Chaney v. Vermont Bread Company et al

Filing 269

OPINION AND ORDER re: fees and costs pursuant to 236 Opinion and Order on 15 Motion for Sanctions Regarding Rule 30(b)(6) Depositions of AIAC Defendants. AIAC Defedants' objections are sustained in part and overruled in part; the parties seeking such fees and costs shall each submit a Revised Statement of Fees and Costs consistent with this Opinion and Order within 30 days. Signed by Judge William K. Sessions III on 3/26/2024. (law)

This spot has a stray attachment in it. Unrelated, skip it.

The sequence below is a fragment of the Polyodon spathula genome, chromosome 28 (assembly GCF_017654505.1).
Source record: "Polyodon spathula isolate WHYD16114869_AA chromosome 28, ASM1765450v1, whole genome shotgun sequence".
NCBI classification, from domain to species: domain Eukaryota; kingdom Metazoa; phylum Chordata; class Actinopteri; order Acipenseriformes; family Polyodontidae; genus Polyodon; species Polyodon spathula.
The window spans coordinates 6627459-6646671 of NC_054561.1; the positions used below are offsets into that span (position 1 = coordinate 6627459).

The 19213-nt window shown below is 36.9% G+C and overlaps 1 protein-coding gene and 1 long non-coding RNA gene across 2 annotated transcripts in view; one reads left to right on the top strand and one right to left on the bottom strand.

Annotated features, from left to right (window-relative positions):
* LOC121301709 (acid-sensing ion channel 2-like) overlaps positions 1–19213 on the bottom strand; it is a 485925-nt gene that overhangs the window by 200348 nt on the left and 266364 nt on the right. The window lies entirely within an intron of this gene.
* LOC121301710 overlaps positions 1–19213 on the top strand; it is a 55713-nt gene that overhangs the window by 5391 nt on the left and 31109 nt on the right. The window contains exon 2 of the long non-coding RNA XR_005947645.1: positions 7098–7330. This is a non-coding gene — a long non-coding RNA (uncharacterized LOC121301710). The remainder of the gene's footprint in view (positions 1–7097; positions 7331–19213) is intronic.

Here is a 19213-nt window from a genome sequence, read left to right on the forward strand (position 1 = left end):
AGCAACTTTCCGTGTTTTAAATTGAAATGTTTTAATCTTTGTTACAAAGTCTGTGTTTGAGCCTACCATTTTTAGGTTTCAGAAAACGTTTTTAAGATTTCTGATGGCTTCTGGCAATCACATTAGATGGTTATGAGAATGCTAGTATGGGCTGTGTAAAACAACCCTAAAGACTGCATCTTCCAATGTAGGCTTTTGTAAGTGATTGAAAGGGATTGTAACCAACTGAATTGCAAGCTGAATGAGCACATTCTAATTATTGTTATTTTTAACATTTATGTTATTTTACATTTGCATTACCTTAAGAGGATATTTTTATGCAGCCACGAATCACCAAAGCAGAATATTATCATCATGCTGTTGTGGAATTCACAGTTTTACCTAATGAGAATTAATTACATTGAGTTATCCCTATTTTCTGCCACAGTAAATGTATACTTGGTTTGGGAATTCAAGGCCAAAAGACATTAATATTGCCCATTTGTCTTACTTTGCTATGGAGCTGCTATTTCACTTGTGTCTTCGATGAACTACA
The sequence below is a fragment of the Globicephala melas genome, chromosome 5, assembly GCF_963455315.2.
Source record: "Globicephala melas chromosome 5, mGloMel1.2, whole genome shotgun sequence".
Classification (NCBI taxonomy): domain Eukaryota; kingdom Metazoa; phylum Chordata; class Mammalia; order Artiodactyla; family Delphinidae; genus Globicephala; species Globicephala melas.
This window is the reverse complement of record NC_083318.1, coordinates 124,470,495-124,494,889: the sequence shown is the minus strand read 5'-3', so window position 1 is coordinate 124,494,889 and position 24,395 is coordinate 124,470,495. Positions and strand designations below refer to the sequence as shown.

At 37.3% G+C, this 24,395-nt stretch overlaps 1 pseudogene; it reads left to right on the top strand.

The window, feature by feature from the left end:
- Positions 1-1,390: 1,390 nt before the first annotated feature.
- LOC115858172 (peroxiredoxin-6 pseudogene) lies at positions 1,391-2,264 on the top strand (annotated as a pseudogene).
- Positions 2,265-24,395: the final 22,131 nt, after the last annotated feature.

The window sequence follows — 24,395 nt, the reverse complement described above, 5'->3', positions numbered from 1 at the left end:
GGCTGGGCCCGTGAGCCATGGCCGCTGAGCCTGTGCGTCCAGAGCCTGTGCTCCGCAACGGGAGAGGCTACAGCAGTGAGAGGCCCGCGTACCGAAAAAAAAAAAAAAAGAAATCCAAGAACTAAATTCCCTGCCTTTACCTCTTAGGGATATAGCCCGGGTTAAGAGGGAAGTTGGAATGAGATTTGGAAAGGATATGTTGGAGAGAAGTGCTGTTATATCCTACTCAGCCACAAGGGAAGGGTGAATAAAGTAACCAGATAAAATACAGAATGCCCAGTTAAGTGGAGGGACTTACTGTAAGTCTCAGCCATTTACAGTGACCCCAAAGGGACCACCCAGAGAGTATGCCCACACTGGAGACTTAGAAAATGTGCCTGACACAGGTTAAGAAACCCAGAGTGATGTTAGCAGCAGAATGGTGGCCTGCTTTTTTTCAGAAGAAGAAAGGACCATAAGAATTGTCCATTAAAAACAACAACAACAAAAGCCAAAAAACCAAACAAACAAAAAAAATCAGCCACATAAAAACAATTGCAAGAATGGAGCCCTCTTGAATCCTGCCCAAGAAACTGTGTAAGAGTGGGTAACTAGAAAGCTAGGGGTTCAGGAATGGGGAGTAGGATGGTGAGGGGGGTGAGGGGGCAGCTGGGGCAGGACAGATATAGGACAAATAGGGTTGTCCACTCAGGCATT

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UNITED STATES DISTRICT COURT FOR THE DISTRICT OF VERMONT Matthew Chaney, Nadine Miller and Arthur Gustafson, on behalf of themselves and all others similarly situated, ) ) ) ) ) ) Plaintiffs, ) ) v. ) ) Vermont Bread Company, ) Superior Bakery, Inc., Koffee ) Kup Bakery, Inc., Koffee Kup ) Distribution LLC, KK Bakery ) Investment Company LLC, KK ) Bakery Holding Acquisition ) Company, and American ) Industrial Acquisition ) Corporation, ) ) Defendants, ) ) and ) ) Linda Joy Sullivan, in her ) capacity as the Dissolution ) Receiver for Koffee Kup ) Bakery, Inc., Vermont Bread ) Company, Inc. and Superior ) Bakery, Inc., ) ) Intervenor-Defendant) Crossclaimant, ) ) v. ) ) KK Bakery Investment Company, ) LLC, KK Bakery Holding ) Acquisition Company, and ) American Industrial ) Acquisition Corporation, ) ) Crossclaim Defendants. ) Case No. 2:21-cv-120 OPINION AND ORDER Pending before the Court are submissions of fees and costs pursuant to the Court’s order (ECF No. 236) granting limited sanctions against Defendants American Industrial Acquisition Corporation and KK Bakery Investment Company, LLC (collectively the “AIAC Defendants”). seeking $184,623.25. $93,545.76. The plaintiff class (“Class”) is The Dissolution Receiver (“DR”) is seeking The AIAC Defendants object to both submissions, claiming they are excessive. Factual Background On August 21, 2023, the Court ordered the AIAC Defendants to pay fees and costs to the Class and the DR “relative to: the November 10 and 11, 2022 and March 2, 2023 depositions; the hearings held on February 6, 2023, February 7, 2023, and March 2, 2023; and the filings submitted in support of the motions for sanctions and/or joinder.” ECF No. 236 at 11. On September 19, 2023, both the Class and the DR submitted their proposed fees and costs. On behalf of the Class, Mary Olsen, Esq. submitted timesheets from The Gardner Firm reflecting 293.6 hours of work for a total of $156,792.50 in fees. ECF No. 240-2 at 4. Attorney time for each of three attorneys was billed at a rate of $550 per hour, and paralegal time at a rate of $175 per hour. 2 Id. The Gardner Firm’s litigation expenses for the events identified in the Court’s order were $10,709.71. Id. at 5. The Class is also represented by Stuart Miller, Esq. of Lankenau & Miller. Stuart Miller billed at a rate of $925 per hour, while Attorney Johnathan Miller billed at a rate of $425 per hour. ECF No. 240-4 at 2. With a total of 22.3 hours billed, they are seeking $13,627.50 in fees and costs. Id. Local counsel for the Class, the law firm of Cleary, Shahi & Aicher, charged fees and costs in the amount of $3,493.54, with a billable hour rate of $245 per hour. ECF No. 240-3 at 2. The DR is represented by Dentons US LLP (“Dentons”). Their records show 142.3 hours of work for a total of $81,000 in fees. ECF No. 239-1 at 10. Attorney Peter Wolfson billed at a rate of $600 per hour. Id. A second Dentons attorney also billed at $600 per hour. Id. Dentons reports costs of $4,033.26. 11. Id. at Local counsel for the DR, Attorney Ian Carleton of Sheehy, Furlong & Behm, seeks fees for 5.6 hours of work at a rate of $550 per hour. ECF No. 239-2 at 2. Attorney Matthew Greer, also of Sheehy, Furlong & Behm, billed 2.4 hours at a rate of $300 per hour. $3,800. Id. Fees for the DR’s local counsel amount to The DR’s other costs, aside from counsel fees and Id. costs, were $4,212.50, with the DR herself billing at a rate of $250 per hour. ECF No. 239-3 at 2. 3 The AIAC Defendants object to several of these submissions as unreasonable. There is no objection to the claimed $3,493.54 in fees and expenses charged by Cleary, Shahi & Aicher, The Gardner Firm’s costs of $10,709.91, or Dentons’ costs of $4,033.26. Discussion A district court has discretion to determine what constitutes a reasonable fee. See LeBlanc–Sternberg v. Fletcher, 143 F.3d 748, 758 (2d Cir. 1998). The party seeking fees bears the burden of demonstrating that the fees are reasonable. See Hugee v. Kimso Apartments, LLC, 852 F. Supp. 2d 281, 298 (E.D.N.Y. 2012) (citing Hensley v. Eckerhart, 461 U.S. 424, 433 (1983)). “As with the award of statutory attorneys’ fees to a party that prevails on the merits, an award of fees as a sanction for discovery abuse begins with a lodestar analysis.” Cardwell v. Davis Polk & Wardwell LLP, No. 19 Civ. 10256 (GHW), 2021 WL 2650371, at *3 (S.D.N.Y. June 28, 2021) (internal quotation marks and citation omitted)); see also Creative Res. Grp. of New Jersey, Inc. v. Creative Res. Grp., Inc., 212 F.R.D. 94, 103 (E.D.N.Y. 2002). As a general matter, the “lodestar” in analyzing whether an attorney’s fees are appropriate is “the product of a reasonable hourly rate and the reasonable number of hours required by the case.” Milea v. Metro-North R.R. Co., 658 F.3d 154, 166 (2d 4 Cir. 2011); see also Perdue v. Kenny A. ex rel. Winn, 559 U.S. 542, 551 (2010); Lilly v. City of New York, 934 F.3d 222, 227–34 (2d Cir. 2019) (discussing calculation of reasonable hourly rates and reasonable number of hours expended). When applying this analysis to a particular case, “[a] district court has discretion to determine a reasonable hourly rate based on considerations such as the complexity of the case, the prevailing rates in similar cases in the district, and the quality of representation.” Pasini v. Godiva Chocolatier, Inc., 764 F. App’x 94, 95 (2d Cir. 2019) (summary order) (citing Townsend v. Benjamin Enters., Inc., 679 F.3d 41, 59 (2d Cir. 2012)); see Arbor Hill Concerned Citizens Neighborhood Assoc. v. Cnty. of Albany, 522 F.3d 182, 190 (2d Cir. 2008) (“Arbor Hill”). A. Reasonable Hourly Rates The AIAC Defendants object to both the rates being charged by certain counsel and to the amount of time spent on various matters. The Court first reviews whether counsel are requesting reasonable hourly rates. Lunday v. City of Albany, 42 F.3d 131, 134 (2d Cir. 1994). 1. Class Counsel In calculating a reasonable rate, a court typically applies the “forum rule,” which sets the “hourly rates employed in the district in which the reviewing court sits” as a “presumptively 5 reasonable fee.” Bergerson v. New York State Off. of Mental Health, 652 F.3d 277, 290 (2d Cir. 2011) (citation omitted). To determine the prevailing market rate, the Court is to “take judicial notice of the rates awarded in prior cases,” and use “the court’s own familiarity with the rates prevailing in the district.” Farbotko v. Clinton Cnty. of New York, 433 F. 3d 204, 209, 210 (2d Cir. 2005). A court calculating the appropriate hourly rate will also consider other factors, including the time and labor required, the novelty and the difficulty of the questions, and the level of skill required to perform the legal service properly. Arbor Hill, 522 F.3d at 186 n.3, 190. In Sullivan v. Saint-Gobain Performance Plastics Corp., No. 5:16-CV-125, 2021 WL 1851404, at *2 (D. Vt. May 10, 2021), the Court allowed “lodestar” rates of $350 per hour for an experienced Vermont attorney, $225 for associates, and $110 for paralegals. With respect to “national-level environmental counsel,” the Court accepted rates of $400 per hour for senior attorneys, $250 for associate attorneys, and $125 for legal assistants. Sullivan, 2021 WL 1851404, at *3. In Degreenia-Harris v. Life Ins. Co. of N. Am., No. 2:19CV-00218, 2021 WL 5979683, at *11 (D. Vt. Dec. 17, 2021), a Vermont attorney sought fees of between $400 and $450, while a second sought fees between $350 and $400. 6 An expert witness testified that such fees “are on the high end of what the Vermont market will bear and are reserved for cases with complex issues.” Degreenia-Harris, 2021 WL 5979683, at *10. Although the case involved ERISA litigation, the Court found it required only “a competent lawyer with knowledge of ERISA benefits litigation” and reduced the rates to $275 and $225, respectively. Id. at *10-*11. Most recently, in Ha v. Conn, No. 2:20-CV-155, 2023 WL 5287214, at *1 (D. Vt. Aug. 17, 2023), Vermont counsel charged his client at a rate of $350 per hour in 2022 and $365 per hour in 2023, with a paralegal rate of $125 per hour. Given that the case was a tort action, the Court found that no specialized legal expertise was required, the case was not novel, and there had been “no significant time limitations.” 5287214, at *2. Ha, 2023 WL Accordingly, the Court reduced counsel’s lodestar rate to $225 per hour, with no change to the paralegal rate. Id. The instant case, a class action requiring specialized knowledge of the WARN Act, is uniquely complex. Attorneys from The Gardner Firm report that they are particularly qualified to bring such a case. Attorney Olsen, acting as lead counsel for the Class, attests that she has served as class counsel in nearly 100 WARN Act class actions nationwide. 7 ECF No. 240-1 at 2. The two other attorneys from her firm specialize in labor and employment law. Id. Notwithstanding these qualifications, the $550 per hour rate sought by The Gardner Firm attorneys is higher than the rates typically approved by this Court. It is also higher than the fees generally charged by attorneys in this District. e.g., Degreenia-Harris, 2021 WL 5979683, at *10. See, In 2021, the court approved a $400 per hour rate for out-of-state counsel with specific and relevant expertise. 1851404, at *3. See Sullivan, 2021 WL Three years have passed since the Sullivan decision, and the Court is aware that rates generally increase over time. The Court therefore finds that, given The Gardner Firm’s experience with both class actions and the WARN Act, $450 per hour is a reasonable rate for its attorneys. Attorney Stuart Miller attests that he has served as class counsel in over 100 WARN Act cases. His hourly fee of $925 per hour, however, is significantly above fees allowed in this District even for complex cases. Id. The Court therefore finds that, like The Gardner Firm attorneys, Stuart Miller’s fee must be reduced to $450 per hour. Johnathan Miller’s hourly fee is correspondingly reduced to $225 per hour. 2. The DR and DR Counsel The DR is represented by senior counsel Peter Wolfson and Arthur Ruegger of Dentons. By agreement with their client, each 8 attorney bills at a rate of $600 per hour in this case. The “standard national rate” for Attorney Wolfson is $1,885 per hour, while Attorney Ruegger reportedly bills at a rate of $1,350 per hour. ECF No. 252 at 7 n.2. Those rates are much higher than what is typically charged in the District of Vermont. They have also been significantly discounted, and the billing arrangement with the DR “provides a strong indication of what private parties believe is the ‘reasonable’ fee to be awarded.” Crescent Publ’g Grp., Inc. v. Playboy Enters., Inc., 246 F.3d 142, 151 (2d Cir. 2001). Attorneys Wolfson and Ruegger, each of whom work out of New York City, are reported to be highly experienced in the areas of restructuring, insolvency, and bankruptcy. ECF No. 252 at 6-7. They note that while their rates may be higher than those commonly charged in Vermont, the Second Circuit occasionally permits “a deviation from forum rules ... where circumstances have warranted it,” and has not “insisted on strict adherence to the forum rule.” Arbor Hill, 522 F.3d at 193. The Second Circuit has also acknowledged that “there is good reason for a district court not to be wed to the rates in its own community. If they are lower than those in another district, skilled lawyers from such other district will be dissuaded from taking meritorious cases in the district with lower rates.” 9 A.R. ex rel. R.V. v. New York City Dep’t of Educ., 407 F.3d 65, 81 (2d Cir. 2005). Acknowledging the experience of the Dentons attorneys, their agreement with their client, the significant discount from their usual fees, and Vermont’s interest in retaining access to experienced out-of-state counsel, the Court will approve the $600 per hour rate. There is no objection to the rate being charged by the DR herself. The DR’s local counsel, Ian Carleton, Esq. and Matthew Greer, Esq., charge at rates of $550 per hour and $300 per hours, respectively. As noted above, these rates are considerably higher than those typically charged in this District. In Ha, this Court approved a rate of $225 per hour for lead counsel in a tort action. 2023 WL 5287214, at *2. This case is more complex, but does not warrant a rate of twice that amount for local counsel. Accordingly, the Court reduces Attorney Carleton’s rate to $350 per hour, and Attorney Greer’s rate to $200 per hour. B. Reasonable Number of Hours Billed The AIAC Defendants also object to the number of hours billed by various attorneys. They are critical of general billing practices, particularly the alleged practice of “block billing,” and of specific entries they claim are vague, excessive, or both. 10 1. Class Counsel The AIAC Defendants contend The Gardner Firm’s invoices are impermissibly vague insofar as they include “block billing.” Block billing is “the practice of lumping multiple distinct tasks into a single billing entry” and “is generally disfavored.” Raja v. Burns, 43 F.4th 80, 87 (2d Cir. 2022). Block billing “is most problematic where large amounts of time (e.g., five hours or more) are blocked billed,” thereby “meaningfully cloud[ing] a reviewer’s ability to determine the projects on which significant legal hours were spent.” Beastie Boys v. Monster Energy Co., 112 F. Supp. 3d 31, 53 (S.D.N.Y. 2015). Block billing is “permissible as long as the district court is still able to conduct a meaningful review of the hours.” Raja, 43 F.4th at 87(internal quotation marks omitted). The one block billing entry highlighted by the AIAC Defendants lists such varied activities as drafting a supporting declaration; communicating with an unnamed person regarding the declaration; communicating with the Court regarding practical implications of the withdrawal of the AIAC Defendants’ counsel; reviewing errata sheets for certain depositions; work on exhibits; work on a motion to seal related to certain content and exhibits; additional communications; and an entry for “work[] on filings, communications with para[legal] re same.” ECF No. 244 (citing entry for 12/19/22, ECF No. 240-2 at 2). 11 The aggregate time billed for those tasks was four hours. While it is difficult for the Court to discern whether the time spent on certain individual tasks was reasonable, the total time spent for all the listed tasks, and in particular drafting a declaration and preparing a motion to seal, appears reasonable. The Court notes that the entry cited by the AIAC Defendants is the longest block entry on the entire bill. Most time entries list between one and three tasks, and the only entries exceeding five hours are for the taking of depositions, deposition preparation, research and writing, and travel to and from Vermont combined with other work. With the exception of billing full rates for travel time, the Court finds such entries reasonable. “Travel time is generally approved by courts at half the usual billing rate.” Toyota Lease Tr. v. Vill. of Freeport, No. 20-CV-2207 (DG)(SIL), 2024 WL 639989, at *10 (E.D.N.Y. Feb. 15, 2024); see also Capax Discovery, Inc. v. AEP RSD Invs., LLC, No. 17 CV 500, 2023 WL 140528, at *8 (W.D.N.Y. Jan. 10, 2023) (“travel time is typically compensated at half the normal rate in the Second Circuit”) (collecting cases). The Gardner Firm’s entries must therefore be revised such that travel time is billed at half the approved rate ($225 per hour). The only other entry requiring adjustment on The Gardner Firm bill is Attorney Heldman’s entry on February 21, 2023, 12 which lists, among various other tasks, “work on response if needed.” It is not clear from the entry that “work on the response” was actually performed. ECF No. 240-2 at 3. As it is The Gardner Firm’s burden to show that its charge is reasonable, Attorney Heldman’s time entry for that date must be reduced from 3.1 to 2.0 hours to reflect work that was clearly and actually performed. 2. The DR and DR Counsel The AIAC Defendants object to several time entries by the DR’s attorneys. The first objections focus upon billing errors, as on October 26, 2022 when Attorney Ruegger billed 0.8 hours for certain communications but charged his client for a full hour. ECF No. 239-1 at 2. Also, on November 12, 2022, Attorneys Wolfson and Ruegger reportedly spent 0.1 hours on discrete tasks, yet billed 1.0 hours each at their $600 rate. Id. These errors must be corrected and $1,200 deducted from DR counsel’s fees. The AIAC Defendants also object to DR counsel’s practice of block billing. When DR counsel provided a “block” narrative, however, they usually identified the amount of time it took to perform each task in a parenthetical within the narrative. Only occasionally are multiple tasks grouped together without such time-per-task breakdowns, and those rare occasions do not render 13 the Court unable to determine whether the time spent was reasonable. The Court agrees with the AIAC Defendants that Attorney Wolfson’s $600 charge for reviewing an email and marking up a potential response was excessive. ECF No. 239-1 at 2. That task (October 26, 2022) shall be reduced to 0.5 hours. With respect to the DR herself, the Court also agrees with the AIAC Defendants that the entry of one hour on November 7, 2022 for “review[ing] communications” is excessive, and must be reduced to 0.5 hours. ECF No. 239-3 at 2. The Court does not agree with the AIAC Defendants that DR Counsel’s charges for preparing for and attending a hearing on the motion for sanctions were excessive. Finally, the Court finds nothing excessive in the DR’s alleged “block billing” entries. Conclusion The AIAC Defendants’ objections to the fees and costs submitted to the Court are sustained in part and overruled in part, and the parties seeking such fees and costs shall each submit a Revised Statement of Fees and Costs consistent with this Opinion and Order within 30 days. 14 DATED at Burlington, in the District of Vermont, this 26th day of March, 2024. /s/ William K. Sessions III Hon. William K. Sessions III U.S. District Court Judge